To help create affordable housing downtown, some city leaders support redeveloping city parking lots
photo by: Mike Yoder
Some Lawrence city commissioners say that in order to create affordable housing options downtown, the city might have to repurpose some of its parking lots and other properties.
The idea of redeveloping the city’s downtown properties — which include a few buildings and 17 parking lots — was one of several options discussed during a meeting of the Affordable Housing Advisory Board last week that included city commissioners. At the meeting, AHAB Chair Ron Gaches said that the city can’t just wait for the market to provide affordable housing downtown and instead needs to be more directly involved. Several commissioners indicated they agreed.
Mayor Jennifer Ananda later told the Journal-World that it’s important to have affordable housing throughout the community, including downtown. She said the ability to live downtown provides access to employers, resources and other benefits, and everyone should have that option.
“Just as we want everyone else to have the opportunity to live downtown should they choose to do so, that shouldn’t depend on your economic status,” Ananda said.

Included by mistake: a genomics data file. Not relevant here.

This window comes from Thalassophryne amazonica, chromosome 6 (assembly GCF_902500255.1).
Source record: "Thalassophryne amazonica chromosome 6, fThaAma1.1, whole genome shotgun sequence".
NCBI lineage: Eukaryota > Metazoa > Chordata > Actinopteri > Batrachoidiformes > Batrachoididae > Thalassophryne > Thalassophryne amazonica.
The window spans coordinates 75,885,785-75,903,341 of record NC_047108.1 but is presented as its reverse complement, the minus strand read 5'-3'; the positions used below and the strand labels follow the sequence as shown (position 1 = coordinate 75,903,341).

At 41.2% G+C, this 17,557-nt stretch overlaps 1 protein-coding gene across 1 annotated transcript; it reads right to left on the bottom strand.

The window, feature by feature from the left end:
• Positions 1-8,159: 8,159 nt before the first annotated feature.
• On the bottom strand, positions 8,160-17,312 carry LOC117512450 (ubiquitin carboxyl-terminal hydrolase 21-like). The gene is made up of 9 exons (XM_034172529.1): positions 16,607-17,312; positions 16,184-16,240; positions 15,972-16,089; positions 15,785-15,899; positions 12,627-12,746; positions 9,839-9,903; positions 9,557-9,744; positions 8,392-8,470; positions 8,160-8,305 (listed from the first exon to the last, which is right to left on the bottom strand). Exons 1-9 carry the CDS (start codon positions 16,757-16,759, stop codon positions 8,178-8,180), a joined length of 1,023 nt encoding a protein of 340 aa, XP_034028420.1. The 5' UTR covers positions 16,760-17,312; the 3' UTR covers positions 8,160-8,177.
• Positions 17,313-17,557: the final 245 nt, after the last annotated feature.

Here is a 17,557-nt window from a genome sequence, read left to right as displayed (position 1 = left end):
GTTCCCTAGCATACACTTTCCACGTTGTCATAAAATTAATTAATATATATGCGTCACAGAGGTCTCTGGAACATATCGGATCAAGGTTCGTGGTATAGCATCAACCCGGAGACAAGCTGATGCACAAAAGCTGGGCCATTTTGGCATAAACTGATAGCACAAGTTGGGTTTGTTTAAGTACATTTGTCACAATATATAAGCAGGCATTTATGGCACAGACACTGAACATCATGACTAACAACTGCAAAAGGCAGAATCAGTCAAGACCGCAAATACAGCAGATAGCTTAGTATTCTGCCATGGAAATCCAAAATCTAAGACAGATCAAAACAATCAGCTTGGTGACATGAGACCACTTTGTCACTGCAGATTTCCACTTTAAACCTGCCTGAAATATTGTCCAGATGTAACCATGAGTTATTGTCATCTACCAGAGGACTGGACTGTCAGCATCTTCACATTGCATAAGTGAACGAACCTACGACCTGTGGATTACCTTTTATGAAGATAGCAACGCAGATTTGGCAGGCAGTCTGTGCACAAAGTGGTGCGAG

Ananda, Commissioner Lisa Larsen and Vice Mayor Brad Finkeldei all said they were interested in the city potentially using its downtown parking lots or other properties for the development of permanent affordable housing.
The city is in the process of creating a new Downtown Master Plan, and an analysis completed as part of that process found that the average monthly rent downtown is about $1,200 for a one-bedroom apartment, $1,650 for two bedrooms and more than $2,000 for three bedrooms. From 2015 to 2019, monthly rent rates have grown by 21%, to an average of $1.54 per square foot, according to the analysis. That increase in downtown rents is related to the addition of approximately 250 multifamily units on New Hampshire Street in the last 10 years.
The median per capita income in Lawrence is about $29,000 annually and the median household income about $50,000, according to the most recent U.S. Census figures, meaning that such apartments are not considered affordable for many residents. The U.S. Department of Housing and Urban Development says that families who spend more than 30% of their income on rent and utilities are “cost-burdened” and may have trouble affording food, medical care, transportation and other basic necessities as a result. A year of rent for a one-bedroom downtown apartment at the average monthly rate would be $14,400 — nearly 50% of Lawrence’s median per capita income.
Larsen said the city needed to look at every option, especially if it wanted to ensure there were affordable units available for lower-income residents. In addition to parking lots, she offered as an example the possibility that additional levels could be built on top of the city-owned Community Building downtown that provide affordable housing.